Lesotho. According to Countryaah, Prime Minister Thomas Thabane was involved in a serious conflict with a leading judge during the year. Michael Ramodibedi, head of the country’s appellate court, was accused of crippling the judicial system after a dispute with colleagues. Ramodibedi accused the prime minister of trying to force him to step down in violation of the Constitution. The case was referred after several legal trips to the Supreme Court. Ramodibedi also has high judicial posts in Botswana and Swaziland.
In November, the Prime Minister dismissed the Minister of Water and Energy accused of fraud. The alleged crimes, which Timothy Thahane denies, were committed when he was finance minister in a previous government.
Lesotho’s good reputation on the equality front was a thorn. The country has for several years e.g. ranked high on a list of gender equality compiled by the World Economic Forum. In May, the Constitutional Court ruled that a woman cannot inherit a chieftaincy title. The Court referred to customary law. The case involved Princess Senate Masupha, Lesotho’s acting ambassador to Rome.
According to customary law, the widow can, after a chieftain, act as acting chieftain until a younger male heir can take over. Masupha considered himself discriminated against. As the chieftain’s first-born child, she wanted to take over the title since her mother, who had been a deputy for over ten years, died. Younger brothers opposed and supported the court. Legal judges believed that there was a trend in the region where customary law otherwise had to stand back.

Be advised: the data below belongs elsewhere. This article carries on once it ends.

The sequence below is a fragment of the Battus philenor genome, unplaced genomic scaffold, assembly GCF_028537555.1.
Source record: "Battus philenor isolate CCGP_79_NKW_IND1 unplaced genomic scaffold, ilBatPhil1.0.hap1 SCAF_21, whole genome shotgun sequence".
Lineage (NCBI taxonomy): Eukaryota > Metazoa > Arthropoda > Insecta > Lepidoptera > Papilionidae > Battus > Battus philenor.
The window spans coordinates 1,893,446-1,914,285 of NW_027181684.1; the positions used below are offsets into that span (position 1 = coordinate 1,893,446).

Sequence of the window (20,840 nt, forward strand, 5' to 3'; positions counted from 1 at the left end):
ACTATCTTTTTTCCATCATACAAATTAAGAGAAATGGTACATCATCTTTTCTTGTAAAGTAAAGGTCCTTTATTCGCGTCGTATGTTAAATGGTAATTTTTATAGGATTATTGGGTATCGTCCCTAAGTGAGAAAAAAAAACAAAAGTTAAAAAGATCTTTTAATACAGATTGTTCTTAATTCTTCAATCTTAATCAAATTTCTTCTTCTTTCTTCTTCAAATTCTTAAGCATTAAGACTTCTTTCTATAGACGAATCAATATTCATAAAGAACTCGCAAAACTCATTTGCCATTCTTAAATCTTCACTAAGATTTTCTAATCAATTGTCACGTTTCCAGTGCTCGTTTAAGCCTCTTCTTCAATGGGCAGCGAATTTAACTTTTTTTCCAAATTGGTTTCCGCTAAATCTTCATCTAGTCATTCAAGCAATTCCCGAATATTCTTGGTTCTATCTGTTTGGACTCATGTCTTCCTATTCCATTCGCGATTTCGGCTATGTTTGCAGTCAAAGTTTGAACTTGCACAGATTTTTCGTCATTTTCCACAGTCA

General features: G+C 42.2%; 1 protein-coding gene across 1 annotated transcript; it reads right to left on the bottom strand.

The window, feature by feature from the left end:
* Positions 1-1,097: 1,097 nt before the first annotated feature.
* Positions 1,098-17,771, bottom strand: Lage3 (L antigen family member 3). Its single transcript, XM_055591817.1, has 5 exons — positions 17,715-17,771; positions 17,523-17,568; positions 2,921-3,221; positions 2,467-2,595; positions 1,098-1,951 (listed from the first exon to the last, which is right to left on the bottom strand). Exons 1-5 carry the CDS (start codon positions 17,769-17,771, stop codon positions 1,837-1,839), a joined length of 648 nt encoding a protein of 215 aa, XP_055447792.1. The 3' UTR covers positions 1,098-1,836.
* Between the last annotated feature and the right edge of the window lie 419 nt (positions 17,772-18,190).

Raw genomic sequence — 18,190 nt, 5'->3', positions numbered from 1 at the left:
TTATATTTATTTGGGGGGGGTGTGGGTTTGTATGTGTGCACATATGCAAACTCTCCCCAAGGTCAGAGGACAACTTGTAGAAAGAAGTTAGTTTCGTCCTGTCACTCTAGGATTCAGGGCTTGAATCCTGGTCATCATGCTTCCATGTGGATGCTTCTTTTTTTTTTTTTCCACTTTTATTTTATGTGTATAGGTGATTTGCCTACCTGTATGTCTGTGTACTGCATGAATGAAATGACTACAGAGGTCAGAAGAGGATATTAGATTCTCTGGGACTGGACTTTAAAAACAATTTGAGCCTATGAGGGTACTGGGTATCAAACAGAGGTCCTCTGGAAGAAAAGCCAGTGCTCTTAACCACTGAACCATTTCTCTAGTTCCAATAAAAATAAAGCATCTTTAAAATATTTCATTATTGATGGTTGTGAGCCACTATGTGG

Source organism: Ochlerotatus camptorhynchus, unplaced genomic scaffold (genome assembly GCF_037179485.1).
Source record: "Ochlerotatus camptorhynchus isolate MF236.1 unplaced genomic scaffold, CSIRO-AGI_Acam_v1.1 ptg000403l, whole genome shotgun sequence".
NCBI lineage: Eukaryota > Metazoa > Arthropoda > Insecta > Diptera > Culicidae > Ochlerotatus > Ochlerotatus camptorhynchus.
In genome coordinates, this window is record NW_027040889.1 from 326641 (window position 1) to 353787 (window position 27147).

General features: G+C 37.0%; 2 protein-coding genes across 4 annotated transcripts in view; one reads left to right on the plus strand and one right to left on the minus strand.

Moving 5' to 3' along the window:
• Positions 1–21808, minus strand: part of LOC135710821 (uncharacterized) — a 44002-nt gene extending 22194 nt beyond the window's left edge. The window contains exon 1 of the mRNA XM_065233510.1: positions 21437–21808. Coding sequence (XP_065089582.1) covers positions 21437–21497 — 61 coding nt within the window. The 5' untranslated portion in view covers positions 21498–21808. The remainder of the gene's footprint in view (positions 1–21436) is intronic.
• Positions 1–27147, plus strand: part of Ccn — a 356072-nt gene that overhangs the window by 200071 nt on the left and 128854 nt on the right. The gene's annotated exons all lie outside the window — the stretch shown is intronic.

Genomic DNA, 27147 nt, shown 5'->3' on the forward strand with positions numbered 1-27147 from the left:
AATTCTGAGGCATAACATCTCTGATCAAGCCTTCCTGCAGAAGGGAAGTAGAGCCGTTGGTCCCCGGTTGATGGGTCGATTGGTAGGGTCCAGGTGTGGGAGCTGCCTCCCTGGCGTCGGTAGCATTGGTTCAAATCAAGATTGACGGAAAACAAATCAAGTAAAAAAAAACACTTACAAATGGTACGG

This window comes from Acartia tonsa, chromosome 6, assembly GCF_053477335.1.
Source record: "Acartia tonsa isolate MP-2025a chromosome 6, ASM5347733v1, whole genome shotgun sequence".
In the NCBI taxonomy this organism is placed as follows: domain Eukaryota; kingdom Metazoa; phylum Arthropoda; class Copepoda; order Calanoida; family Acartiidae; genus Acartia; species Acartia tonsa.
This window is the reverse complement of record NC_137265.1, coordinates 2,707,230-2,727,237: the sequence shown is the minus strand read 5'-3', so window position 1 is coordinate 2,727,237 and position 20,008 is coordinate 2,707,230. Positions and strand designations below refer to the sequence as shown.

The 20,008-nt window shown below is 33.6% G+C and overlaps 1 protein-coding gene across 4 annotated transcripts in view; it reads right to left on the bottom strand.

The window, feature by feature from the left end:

Widespread dissatisfaction and popular protests following the 1998 elections led to the establishment of a widely-represented commission, the Interim Political Authority (IPA), with the task of defining new electoral rules. The IPA proposal (December 1999) became the subject of a prolonged discussion, and only in May 2002 the final text was approved by the Parliament, which provided for an enlarged National Assembly to 120 members, of which 80 elected in single-member constituencies and 40 on a proportional basis according to a compensation logic. The elections of May 2002, monitored by the Southern African development community, saw the large affirmation of the Lesotho Congress for Democracy (LCD) which, with 54.9 % of the votes, secured 77 of the 78 single-member seats and therefore did not participate in the distribution of the seats assigned by the method proportional; 21 proportional seats went to the Basotho National Party (BNP), with 22.4 % of the vote, while the remaining seats were assigned to smaller parties. B. Pakalitha Mosisili of the LCD, reconfirmed as prime minister, immediately formed a new government. The electoral outcome was accepted by the opposition, which joined, in October 2004, A Committee then-to the 30 members responsible for formulating an institutional reform program.
- According to AbbreviationFinder.org, Maseru is the capital city of Lesotho. See acronyms and abbreviations related to this capital and other major cities within this country.
The reforms also constituted the response to a civil society that had become increasingly sensitive and attentive, which had managed, for example, to attract the attention of international organizations when it had denounced the system of corruption that developed around the construction of an imposing system of dams., financed by the World Bank among others. In September 2003, a Canadian construction multinational was found guilty of the crime of corruption by a local court. In November 2005, as part of the campaign against the spread of AIDS, Lesotho, the first among African countries, offered the HIV test free of charge to the entire population.